Commonly known as a backdoor reference check (or off-sheet reference check), it refers to obtaining information about a candidate from a source other than those referrals specifically listed in the candidate's application. This is one of the sneaky ways hiring managers and recruiters gain insight on two things – personality traits and past performances..“This phenomenon is even more prevalent in the last five years or so because of LinkedIn’s growing popularity,” says Keefe. “Even if you choose not to give anybody there as a reference, backdoor references can reveal the skeletons in your closet.”
6. “We already gave the job to an in-house employee.”
Depending on the data source, companies report that between 15% to 28% of hires are internal. Some research even shows that internal hires for the most part excel at their task than external ones. However many companies post “phantom jobs“ where a role is posted online as a corporate process while they are already considering internal options. Some times recruiters have to go through the motions of interviewing outside candidates to be able to ensure a “fair“ hiring process. Therefore, Molad says, don’t expect recruiters to come right out and say, “It was a beauty parade to show management we ran a process, but it was a sham and you were never really considered.”
Instead, shake it off and keep on your search for a new job— there are plenty of opportunities out there, and the job that fits your life is just a few clicks away.
7. “Your last few social media posts were deal-breakers.”
70% of employers are snooping candidates’ social media profiles, which is up significantly from 60 percent in 2016. Recruiters are on the hunt for information that supports their qualifications for the job, if the candidate has a professional online persona at all, what other people are posting about the candidates, or for any reason at all not to hire a candidate.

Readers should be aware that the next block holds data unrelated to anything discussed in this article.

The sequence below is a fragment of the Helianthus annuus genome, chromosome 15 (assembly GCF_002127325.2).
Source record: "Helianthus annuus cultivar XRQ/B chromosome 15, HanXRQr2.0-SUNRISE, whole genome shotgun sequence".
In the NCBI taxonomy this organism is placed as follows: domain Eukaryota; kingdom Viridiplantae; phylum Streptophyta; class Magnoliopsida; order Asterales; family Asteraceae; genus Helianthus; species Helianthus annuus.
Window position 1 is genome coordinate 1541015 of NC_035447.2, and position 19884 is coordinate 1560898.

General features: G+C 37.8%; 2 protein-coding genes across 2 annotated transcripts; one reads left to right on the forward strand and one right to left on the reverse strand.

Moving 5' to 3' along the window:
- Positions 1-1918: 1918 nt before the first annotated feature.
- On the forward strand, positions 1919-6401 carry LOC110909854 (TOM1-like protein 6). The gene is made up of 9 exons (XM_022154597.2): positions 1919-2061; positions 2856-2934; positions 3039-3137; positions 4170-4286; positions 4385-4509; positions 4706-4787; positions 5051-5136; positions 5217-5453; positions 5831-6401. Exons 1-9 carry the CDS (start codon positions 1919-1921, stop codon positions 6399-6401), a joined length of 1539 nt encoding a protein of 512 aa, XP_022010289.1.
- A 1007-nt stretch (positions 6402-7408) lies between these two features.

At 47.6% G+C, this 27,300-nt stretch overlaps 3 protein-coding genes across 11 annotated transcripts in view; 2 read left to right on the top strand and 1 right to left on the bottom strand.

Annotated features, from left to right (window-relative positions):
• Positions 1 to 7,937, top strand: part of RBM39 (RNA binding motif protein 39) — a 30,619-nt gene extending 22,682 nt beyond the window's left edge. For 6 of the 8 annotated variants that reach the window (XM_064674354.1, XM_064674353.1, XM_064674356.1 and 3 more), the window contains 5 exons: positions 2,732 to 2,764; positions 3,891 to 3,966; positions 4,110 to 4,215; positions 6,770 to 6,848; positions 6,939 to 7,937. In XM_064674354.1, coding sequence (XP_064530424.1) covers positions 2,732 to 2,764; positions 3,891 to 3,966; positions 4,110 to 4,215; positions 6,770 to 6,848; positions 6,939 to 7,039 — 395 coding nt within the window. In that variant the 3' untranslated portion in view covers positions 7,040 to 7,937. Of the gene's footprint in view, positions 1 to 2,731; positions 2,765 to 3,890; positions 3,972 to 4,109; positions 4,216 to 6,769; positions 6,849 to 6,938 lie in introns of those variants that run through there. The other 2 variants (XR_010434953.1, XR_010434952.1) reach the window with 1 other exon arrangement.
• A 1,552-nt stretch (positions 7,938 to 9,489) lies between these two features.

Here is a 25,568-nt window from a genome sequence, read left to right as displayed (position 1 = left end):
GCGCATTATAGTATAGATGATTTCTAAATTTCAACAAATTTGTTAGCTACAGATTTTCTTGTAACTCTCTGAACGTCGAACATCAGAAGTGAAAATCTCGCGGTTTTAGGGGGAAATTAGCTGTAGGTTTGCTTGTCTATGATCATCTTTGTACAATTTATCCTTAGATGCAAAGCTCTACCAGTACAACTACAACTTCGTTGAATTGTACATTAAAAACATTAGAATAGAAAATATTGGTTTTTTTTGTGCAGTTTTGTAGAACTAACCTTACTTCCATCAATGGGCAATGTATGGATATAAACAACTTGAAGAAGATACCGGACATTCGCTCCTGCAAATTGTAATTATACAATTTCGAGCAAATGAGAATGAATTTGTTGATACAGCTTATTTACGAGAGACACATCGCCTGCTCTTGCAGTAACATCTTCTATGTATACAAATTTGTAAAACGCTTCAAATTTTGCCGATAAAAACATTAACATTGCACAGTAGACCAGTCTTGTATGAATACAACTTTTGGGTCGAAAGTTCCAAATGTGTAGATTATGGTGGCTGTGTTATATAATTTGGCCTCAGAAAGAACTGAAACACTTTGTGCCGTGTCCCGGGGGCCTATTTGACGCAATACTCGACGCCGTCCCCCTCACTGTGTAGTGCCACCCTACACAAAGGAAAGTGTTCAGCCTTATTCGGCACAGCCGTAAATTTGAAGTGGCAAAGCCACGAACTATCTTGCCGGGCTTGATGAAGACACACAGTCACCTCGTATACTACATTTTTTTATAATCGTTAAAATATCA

“Hiring managers are reviewing social media pages to become educated about the background and brand the person is articulating and to look for red flags,” says Alan Weatherbee, senior vice president of talent search for Allison+Partners. “They aren’t using it to find ways not to hire someone who is qualified, but to make sure they present themselves in an accurate way.”
You want to make sure your social media pages are void of any political comments, inflammatory messages or anything else that might offend the person who might just hold your future in their hands.
8. “The team is dragging its feet waiting for another candidate’s response.”
You might just be a “Plan B” but your recruiter won’t just go out and say that. If it seems the candidate is dragging their feet and taking their time but keeping you somewhat in the loop — then they might have another candidate in the pipeline.
This should not be taken personally - it can be a very close race for the position and other times the other candidates fall out of the race because of personal circumstances, others jobs offers, or they decide the position isn’t for them. If you feel you may be in this runner-up position then now is your time to take the challenge to let convince your recruiter that you are fit and qualified for this position.
Always remember these "trade secrets” are kept with the business in mind, there is no malicious intent on anyones part. Many times candidates are faced with one or a multiple number of these roadblocks, but the best way around the issue is to be upfront with a recrutier and communicate your goals and concerns.